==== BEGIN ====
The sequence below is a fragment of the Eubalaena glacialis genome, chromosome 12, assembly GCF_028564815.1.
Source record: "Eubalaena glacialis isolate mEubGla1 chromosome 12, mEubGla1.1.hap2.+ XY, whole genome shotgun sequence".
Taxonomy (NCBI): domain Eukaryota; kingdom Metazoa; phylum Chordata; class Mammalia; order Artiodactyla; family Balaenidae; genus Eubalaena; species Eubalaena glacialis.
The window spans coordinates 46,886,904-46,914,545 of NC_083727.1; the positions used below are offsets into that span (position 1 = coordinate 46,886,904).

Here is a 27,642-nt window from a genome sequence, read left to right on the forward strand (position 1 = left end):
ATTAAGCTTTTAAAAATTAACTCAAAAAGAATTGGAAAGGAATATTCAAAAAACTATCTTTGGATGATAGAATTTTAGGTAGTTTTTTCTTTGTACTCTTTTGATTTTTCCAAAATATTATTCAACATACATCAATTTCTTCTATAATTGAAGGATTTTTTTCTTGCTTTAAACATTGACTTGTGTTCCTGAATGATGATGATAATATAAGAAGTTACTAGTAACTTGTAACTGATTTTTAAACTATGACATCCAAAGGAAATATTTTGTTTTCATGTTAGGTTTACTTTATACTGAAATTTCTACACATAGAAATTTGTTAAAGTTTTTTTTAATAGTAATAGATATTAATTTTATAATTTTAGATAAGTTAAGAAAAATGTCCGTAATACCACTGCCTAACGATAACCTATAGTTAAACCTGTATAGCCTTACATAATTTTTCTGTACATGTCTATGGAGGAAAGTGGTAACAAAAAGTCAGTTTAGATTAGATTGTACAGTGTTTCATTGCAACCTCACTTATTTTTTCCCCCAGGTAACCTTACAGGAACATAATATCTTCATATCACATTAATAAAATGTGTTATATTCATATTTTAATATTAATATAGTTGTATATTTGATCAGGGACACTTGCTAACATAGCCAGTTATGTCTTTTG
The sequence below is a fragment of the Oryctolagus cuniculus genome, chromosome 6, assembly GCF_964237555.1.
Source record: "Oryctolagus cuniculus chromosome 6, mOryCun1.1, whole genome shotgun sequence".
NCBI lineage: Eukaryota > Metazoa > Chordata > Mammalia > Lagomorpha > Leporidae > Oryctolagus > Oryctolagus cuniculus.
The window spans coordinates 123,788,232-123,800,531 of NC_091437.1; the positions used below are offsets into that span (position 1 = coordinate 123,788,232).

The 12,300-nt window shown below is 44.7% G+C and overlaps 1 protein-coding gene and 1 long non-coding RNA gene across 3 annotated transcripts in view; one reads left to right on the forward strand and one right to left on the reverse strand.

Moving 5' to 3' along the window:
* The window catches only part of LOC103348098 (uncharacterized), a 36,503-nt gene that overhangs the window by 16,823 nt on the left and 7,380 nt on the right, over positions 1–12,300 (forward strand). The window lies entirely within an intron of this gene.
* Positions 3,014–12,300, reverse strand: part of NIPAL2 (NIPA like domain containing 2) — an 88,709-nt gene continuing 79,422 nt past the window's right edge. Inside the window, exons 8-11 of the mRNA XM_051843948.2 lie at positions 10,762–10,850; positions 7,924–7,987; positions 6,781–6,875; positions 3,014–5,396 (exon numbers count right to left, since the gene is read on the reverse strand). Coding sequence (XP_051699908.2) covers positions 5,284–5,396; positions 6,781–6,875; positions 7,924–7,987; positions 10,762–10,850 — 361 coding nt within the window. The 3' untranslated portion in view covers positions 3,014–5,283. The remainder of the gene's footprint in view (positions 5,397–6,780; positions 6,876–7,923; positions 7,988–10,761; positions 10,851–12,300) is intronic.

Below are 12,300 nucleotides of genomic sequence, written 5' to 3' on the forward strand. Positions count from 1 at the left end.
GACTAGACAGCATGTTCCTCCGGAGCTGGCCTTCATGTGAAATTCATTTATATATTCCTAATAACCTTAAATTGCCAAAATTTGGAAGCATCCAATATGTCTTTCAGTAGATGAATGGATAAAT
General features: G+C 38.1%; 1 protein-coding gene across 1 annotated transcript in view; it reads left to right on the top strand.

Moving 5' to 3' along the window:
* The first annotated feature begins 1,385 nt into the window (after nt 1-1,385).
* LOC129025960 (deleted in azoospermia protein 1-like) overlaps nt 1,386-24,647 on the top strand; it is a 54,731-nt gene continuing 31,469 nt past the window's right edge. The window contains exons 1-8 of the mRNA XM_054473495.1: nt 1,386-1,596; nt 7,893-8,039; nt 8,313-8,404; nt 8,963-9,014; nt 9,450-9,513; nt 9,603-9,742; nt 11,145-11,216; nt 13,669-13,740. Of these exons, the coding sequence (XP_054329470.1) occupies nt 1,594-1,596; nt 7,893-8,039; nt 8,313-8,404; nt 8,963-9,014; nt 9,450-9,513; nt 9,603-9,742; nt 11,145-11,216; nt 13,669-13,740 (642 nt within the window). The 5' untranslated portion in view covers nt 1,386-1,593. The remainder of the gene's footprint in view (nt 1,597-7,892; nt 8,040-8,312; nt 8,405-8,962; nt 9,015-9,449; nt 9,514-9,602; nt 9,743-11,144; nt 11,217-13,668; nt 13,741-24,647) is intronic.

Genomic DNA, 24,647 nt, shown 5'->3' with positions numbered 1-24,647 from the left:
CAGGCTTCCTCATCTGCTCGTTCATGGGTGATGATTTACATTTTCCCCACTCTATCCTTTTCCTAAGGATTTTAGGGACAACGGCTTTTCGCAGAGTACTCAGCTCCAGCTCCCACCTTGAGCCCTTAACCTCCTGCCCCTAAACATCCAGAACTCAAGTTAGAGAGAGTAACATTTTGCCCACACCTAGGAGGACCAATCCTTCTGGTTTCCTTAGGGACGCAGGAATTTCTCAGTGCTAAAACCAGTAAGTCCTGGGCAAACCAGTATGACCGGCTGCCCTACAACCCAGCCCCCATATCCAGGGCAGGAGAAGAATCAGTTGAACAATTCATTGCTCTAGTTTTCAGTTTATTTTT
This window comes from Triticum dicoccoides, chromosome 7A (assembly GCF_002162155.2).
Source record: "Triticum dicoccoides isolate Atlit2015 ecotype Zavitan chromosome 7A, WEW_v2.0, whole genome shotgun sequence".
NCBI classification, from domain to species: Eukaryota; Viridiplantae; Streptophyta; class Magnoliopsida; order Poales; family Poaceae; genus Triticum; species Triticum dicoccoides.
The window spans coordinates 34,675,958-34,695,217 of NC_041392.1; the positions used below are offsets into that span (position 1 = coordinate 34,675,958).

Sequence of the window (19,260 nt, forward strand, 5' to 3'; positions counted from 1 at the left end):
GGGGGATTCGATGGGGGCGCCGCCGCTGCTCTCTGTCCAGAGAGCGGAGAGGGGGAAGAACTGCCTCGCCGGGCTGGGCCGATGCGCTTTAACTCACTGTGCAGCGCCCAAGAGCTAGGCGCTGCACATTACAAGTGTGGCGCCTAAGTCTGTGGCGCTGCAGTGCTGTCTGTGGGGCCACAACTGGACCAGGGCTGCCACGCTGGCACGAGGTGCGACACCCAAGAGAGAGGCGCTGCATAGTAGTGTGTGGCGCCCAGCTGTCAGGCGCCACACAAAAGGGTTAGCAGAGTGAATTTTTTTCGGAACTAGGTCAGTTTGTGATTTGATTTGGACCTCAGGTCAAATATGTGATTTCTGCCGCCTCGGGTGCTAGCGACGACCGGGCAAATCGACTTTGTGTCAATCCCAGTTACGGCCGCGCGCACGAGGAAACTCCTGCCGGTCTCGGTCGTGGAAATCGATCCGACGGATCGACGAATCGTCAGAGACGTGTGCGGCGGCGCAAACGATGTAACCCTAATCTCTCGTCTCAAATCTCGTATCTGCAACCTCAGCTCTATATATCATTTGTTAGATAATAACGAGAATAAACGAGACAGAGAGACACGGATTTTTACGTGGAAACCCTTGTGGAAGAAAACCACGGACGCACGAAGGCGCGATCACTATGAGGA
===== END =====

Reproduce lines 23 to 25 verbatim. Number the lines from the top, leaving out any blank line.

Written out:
This window comes from Triticum dicoccoides, chromosome 7A (assembly GCF_002162155.2).
Source record: "Triticum dicoccoides isolate Atlit2015 ecotype Zavitan chromosome 7A, WEW_v2.0, whole genome shotgun sequence".
NCBI classification, from domain to species: Eukaryota; Viridiplantae; Streptophyta; class Magnoliopsida; order Poales; family Poaceae; genus Triticum; species Triticum dicoccoides.